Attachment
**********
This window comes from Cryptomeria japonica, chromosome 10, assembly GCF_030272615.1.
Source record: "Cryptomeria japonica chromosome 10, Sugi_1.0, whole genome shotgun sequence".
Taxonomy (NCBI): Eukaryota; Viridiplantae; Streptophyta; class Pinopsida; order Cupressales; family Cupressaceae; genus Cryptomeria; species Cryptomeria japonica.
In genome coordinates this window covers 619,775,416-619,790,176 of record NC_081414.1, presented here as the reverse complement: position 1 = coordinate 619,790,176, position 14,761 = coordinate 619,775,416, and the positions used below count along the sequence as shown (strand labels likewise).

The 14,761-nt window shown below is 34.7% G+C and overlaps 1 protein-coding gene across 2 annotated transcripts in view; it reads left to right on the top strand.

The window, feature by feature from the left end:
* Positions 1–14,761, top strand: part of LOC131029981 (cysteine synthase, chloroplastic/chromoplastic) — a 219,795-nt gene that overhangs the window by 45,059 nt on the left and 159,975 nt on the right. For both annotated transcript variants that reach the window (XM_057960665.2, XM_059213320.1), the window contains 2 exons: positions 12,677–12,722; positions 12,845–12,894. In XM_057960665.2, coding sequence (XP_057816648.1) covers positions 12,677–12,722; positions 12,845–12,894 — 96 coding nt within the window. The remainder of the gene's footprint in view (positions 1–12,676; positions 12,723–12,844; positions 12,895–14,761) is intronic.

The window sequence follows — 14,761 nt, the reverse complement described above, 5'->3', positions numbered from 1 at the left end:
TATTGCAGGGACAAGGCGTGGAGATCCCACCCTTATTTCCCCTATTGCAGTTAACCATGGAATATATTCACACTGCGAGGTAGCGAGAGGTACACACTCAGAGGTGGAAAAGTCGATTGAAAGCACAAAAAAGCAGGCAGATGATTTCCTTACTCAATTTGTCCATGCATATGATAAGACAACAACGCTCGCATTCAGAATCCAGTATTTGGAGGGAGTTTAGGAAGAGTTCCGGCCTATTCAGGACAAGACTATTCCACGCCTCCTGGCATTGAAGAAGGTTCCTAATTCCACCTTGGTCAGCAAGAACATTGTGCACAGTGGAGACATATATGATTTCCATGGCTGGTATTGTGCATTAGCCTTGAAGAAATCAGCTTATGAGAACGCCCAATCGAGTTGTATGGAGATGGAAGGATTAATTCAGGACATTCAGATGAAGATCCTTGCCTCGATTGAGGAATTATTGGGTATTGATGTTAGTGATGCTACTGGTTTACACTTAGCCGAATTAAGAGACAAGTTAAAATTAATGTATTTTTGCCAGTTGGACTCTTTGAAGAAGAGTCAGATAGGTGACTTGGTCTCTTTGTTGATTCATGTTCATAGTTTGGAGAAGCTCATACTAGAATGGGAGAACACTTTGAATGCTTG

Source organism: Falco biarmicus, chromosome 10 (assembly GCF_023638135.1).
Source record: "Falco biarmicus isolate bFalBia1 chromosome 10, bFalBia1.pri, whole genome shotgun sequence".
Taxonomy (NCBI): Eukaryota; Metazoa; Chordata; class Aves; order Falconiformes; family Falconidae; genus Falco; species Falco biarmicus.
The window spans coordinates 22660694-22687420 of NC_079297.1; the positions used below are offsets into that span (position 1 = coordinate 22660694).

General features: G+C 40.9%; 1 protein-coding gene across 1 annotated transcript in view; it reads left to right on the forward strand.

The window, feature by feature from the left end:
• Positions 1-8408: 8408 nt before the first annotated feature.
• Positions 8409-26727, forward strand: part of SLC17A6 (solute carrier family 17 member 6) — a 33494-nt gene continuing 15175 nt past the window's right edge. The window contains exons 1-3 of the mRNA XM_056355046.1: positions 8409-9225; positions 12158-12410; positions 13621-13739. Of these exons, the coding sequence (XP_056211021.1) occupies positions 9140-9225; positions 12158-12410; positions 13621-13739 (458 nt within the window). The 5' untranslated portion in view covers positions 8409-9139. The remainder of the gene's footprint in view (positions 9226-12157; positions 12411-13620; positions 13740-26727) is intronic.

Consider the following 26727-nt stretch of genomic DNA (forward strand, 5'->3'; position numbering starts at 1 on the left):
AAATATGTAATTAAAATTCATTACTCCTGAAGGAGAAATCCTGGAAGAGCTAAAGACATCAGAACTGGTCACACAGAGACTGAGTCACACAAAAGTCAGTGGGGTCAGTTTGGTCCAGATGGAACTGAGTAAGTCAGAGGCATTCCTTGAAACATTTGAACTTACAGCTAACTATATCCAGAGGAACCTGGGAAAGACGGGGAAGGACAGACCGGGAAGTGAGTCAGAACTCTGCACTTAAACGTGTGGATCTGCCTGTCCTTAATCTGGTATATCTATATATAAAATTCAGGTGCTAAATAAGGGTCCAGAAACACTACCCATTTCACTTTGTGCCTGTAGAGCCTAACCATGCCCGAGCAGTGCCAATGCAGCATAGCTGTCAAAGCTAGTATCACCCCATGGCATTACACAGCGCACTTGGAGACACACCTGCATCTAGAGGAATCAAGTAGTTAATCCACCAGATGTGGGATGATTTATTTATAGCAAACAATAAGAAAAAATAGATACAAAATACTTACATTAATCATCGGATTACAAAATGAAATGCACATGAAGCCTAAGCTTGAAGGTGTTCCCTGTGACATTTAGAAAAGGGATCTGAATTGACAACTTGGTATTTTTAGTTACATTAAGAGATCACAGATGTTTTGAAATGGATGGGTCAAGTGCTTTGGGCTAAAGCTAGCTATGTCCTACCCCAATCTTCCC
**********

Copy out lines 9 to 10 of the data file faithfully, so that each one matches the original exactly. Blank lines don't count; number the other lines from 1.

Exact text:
TATTGCAGGGACAAGGCGTGGAGATCCCACCCTTATTTCCCCTATTGCAGTTAACCATGGAATATATTCACACTGCGAGGTAGCGAGAGGTACACACTCAGAGGTGGAAAAGTCGATTGAAAGCACAAAAAAGCAGGCAGATGATTTCCTTACTCAATTTGTCCATGCATATGATAAGACAACAACGCTCGCATTCAGAATCCAGTATTTGGAGGGAGTTTAGGAAGAGTTCCGGCCTATTCAGGACAAGACTATTCCACGCCTCCTGGCATTGAAGAAGGTTCCTAATTCCACCTTGGTCAGCAAGAACATTGTGCACAGTGGAGACATATATGATTTCCATGGCTGGTATTGTGCATTAGCCTTGAAGAAATCAGCTTATGAGAACGCCCAATCGAGTTGTATGGAGATGGAAGGATTAATTCAGGACATTCAGATGAAGATCCTTGCCTCGATTGAGGAATTATTGGGTATTGATGTTAGTGATGCTACTGGTTTACACTTAGCCGAATTAAGAGACAAGTTAAAATTAATGTATTTTTGCCAGTTGGACTCTTTGAAGAAGAGTCAGATAGGTGACTTGGTCTCTTTGTTGATTCATGTTCATAGTTTGGAGAAGCTCATACTAGAATGGGAGAACACTTTGAATGCTTG

Source organism: Falco biarmicus, chromosome 10 (assembly GCF_023638135.1).